Microsoft reported its quarterly earnings for Q3 2019 today. Overall, Wall Street expected earnings of about $1 per share and revenue of $29.84 billion. The company handily beat this with revenue of $30.6 billion (up 14 percent from the year-ago quarter) and earnings per share of $1.14.
With Microsoft focusing heavily on its cloud business, with both Azure and its other cloud-based services, it’s no surprise that this is also what Wall Street really cares about. The expectation here, according to some analysts, was that the company’s overall commercial cloud business would hit a run rate of about $38.5 billion. Those analysts we’re off by only a tiny bit. Microsoft today reported that its commercial cloud run-rate hot $38.4 billion.
And indeed, Microsoft Azure had a pretty good quarter, with revenue growing 73 percent. That’s a bit lower than last quarter’s results, but only by a fraction, and shows that there is plenty of growth left for Microsoft’s cloud infrastructure business.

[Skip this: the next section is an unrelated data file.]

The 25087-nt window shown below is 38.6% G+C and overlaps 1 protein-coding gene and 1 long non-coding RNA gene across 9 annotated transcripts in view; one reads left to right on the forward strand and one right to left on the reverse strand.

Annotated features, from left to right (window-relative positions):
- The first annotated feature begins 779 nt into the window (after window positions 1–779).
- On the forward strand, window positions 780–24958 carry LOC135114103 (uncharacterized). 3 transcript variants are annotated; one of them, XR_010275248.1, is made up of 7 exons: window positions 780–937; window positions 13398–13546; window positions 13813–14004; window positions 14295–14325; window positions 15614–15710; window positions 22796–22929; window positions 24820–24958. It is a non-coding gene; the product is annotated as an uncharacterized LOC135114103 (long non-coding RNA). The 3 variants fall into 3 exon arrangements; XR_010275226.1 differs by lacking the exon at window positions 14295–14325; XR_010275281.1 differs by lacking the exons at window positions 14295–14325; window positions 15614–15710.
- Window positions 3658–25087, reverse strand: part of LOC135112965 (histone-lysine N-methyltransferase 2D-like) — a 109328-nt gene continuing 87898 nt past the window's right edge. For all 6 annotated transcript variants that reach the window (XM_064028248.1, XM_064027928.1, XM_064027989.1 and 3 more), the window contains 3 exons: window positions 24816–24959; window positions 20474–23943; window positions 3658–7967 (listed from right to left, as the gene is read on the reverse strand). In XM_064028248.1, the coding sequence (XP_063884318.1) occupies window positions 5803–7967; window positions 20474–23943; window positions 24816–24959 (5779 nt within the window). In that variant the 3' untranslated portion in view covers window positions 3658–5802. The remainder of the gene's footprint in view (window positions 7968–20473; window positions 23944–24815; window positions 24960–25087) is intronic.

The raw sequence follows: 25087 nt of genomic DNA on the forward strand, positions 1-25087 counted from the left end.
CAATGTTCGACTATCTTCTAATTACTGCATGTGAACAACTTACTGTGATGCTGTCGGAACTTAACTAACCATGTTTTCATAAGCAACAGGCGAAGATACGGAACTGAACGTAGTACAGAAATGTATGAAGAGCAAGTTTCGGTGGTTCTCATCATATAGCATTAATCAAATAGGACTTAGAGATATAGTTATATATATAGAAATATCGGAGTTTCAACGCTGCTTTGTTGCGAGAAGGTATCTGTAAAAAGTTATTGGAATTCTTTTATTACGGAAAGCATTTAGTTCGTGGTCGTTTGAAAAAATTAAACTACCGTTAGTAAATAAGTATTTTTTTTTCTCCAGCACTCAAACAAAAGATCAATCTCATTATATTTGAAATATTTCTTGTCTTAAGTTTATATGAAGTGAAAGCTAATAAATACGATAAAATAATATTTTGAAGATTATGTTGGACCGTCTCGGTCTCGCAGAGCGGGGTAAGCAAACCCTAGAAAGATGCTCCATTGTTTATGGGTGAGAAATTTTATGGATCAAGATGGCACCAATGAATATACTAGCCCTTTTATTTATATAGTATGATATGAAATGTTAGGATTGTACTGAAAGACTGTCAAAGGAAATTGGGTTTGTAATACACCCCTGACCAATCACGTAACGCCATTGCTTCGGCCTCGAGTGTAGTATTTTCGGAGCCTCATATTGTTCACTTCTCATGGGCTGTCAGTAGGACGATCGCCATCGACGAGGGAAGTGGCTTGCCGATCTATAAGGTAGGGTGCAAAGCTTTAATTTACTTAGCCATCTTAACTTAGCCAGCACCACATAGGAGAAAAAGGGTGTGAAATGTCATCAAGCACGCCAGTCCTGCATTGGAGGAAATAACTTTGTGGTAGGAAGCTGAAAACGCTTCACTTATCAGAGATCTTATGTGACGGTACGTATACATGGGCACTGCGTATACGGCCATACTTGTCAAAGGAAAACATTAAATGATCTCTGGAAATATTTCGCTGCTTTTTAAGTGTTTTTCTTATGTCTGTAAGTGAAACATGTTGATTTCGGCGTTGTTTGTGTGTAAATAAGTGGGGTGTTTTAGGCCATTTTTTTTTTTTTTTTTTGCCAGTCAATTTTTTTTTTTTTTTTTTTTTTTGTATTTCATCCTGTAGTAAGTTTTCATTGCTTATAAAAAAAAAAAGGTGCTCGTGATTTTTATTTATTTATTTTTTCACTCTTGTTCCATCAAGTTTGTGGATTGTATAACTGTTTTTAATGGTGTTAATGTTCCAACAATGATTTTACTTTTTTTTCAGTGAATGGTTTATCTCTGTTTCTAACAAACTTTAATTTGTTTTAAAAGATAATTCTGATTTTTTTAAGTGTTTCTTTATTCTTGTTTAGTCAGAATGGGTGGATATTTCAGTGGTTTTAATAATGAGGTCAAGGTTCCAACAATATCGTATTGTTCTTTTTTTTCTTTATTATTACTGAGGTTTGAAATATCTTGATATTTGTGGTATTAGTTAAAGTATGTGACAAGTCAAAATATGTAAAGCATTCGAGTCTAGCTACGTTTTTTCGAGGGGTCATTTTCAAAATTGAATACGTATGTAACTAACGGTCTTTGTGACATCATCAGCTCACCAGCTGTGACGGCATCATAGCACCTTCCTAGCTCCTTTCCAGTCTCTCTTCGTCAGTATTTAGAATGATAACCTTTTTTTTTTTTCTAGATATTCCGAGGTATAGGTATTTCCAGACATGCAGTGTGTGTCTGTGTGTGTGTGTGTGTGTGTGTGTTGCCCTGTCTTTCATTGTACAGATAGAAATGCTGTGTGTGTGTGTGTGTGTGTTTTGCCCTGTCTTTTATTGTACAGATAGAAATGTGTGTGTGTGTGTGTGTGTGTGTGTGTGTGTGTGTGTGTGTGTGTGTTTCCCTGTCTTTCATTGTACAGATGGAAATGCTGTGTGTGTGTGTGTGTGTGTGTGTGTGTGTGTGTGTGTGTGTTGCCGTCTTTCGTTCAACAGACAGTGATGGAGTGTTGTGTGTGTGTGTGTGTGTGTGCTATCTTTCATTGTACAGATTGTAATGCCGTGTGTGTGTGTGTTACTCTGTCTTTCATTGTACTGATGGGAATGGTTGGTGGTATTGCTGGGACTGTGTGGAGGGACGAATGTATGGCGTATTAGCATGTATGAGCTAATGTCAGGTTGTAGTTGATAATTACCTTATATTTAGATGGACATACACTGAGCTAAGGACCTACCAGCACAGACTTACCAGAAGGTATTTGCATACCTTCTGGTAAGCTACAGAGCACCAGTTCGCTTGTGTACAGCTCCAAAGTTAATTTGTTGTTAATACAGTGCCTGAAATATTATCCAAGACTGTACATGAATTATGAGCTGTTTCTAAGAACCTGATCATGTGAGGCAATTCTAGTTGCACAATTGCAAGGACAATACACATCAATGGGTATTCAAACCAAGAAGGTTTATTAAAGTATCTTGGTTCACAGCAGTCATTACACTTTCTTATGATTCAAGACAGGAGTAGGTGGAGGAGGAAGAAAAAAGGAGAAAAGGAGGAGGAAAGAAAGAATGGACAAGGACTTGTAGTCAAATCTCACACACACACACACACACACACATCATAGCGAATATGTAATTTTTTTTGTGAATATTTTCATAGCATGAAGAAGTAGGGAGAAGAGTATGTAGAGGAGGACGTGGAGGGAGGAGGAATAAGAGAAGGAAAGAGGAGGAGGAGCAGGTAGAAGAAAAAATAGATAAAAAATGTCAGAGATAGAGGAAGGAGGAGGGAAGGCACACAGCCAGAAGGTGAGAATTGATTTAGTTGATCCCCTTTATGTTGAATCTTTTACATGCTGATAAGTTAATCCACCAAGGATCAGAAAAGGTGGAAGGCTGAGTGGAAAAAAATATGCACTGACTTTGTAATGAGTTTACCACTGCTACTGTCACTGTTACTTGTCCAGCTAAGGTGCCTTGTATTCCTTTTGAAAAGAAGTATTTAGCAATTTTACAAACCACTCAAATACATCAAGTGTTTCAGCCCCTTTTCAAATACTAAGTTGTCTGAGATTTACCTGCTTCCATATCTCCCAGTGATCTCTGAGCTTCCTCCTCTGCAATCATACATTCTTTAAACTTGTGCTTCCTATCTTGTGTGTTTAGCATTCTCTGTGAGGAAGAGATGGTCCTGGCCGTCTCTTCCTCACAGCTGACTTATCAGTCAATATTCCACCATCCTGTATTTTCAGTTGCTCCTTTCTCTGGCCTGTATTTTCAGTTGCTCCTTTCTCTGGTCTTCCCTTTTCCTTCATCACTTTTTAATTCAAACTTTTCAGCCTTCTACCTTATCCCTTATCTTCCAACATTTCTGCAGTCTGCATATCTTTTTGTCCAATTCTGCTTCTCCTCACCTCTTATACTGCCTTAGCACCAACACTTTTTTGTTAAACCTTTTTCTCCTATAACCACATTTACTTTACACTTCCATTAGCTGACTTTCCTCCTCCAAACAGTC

Azure’s growth slowed somewhat in recent quarters. In some ways, that’s to be expected, though. Microsoft’s cloud is now a massive business and posting 100 percent growth when you have a run rate of almost $40 billion becomes a bit harder.
“Demand for our cloud offerings drove commercial cloud revenue to $9.6 billion this quarter, up 41% year-over-year,” said Amy Hood, executive vice president and chief financial officer of Microsoft. “We continue to drive growth in revenue and operating income with consistent execution from our sales teams and partners and targeted strategic investments.”
The company’s ‘intelligent cloud’ segment, which includes Azure and other cloud- and server-based products, reported revenue of $9.7 billion, up 22 percent from the year-ago quarter.
Microsoft’s productivity applications also fared well, with total revenue up by 14 percent to $10.2 billion. Here, revenue from LinkedIn also increased by 27 percent and the company highlighted that LinkedIn sessions also increased 24 percent.
Other highlights of the report include an increase in Surface revenue of 21 percent, which was expected given the number of new devices the company released in recent quarters.
“Leading organizations of every size in every industry trust the Microsoft cloud. We are accelerating our innovation across the cloud and edge so our customers can build the digital capability increasingly required to compete and grow,” said Satya Nadella, CEO of Microsoft.
For more financial details, you can find the full report here.
By Frederic Lardinois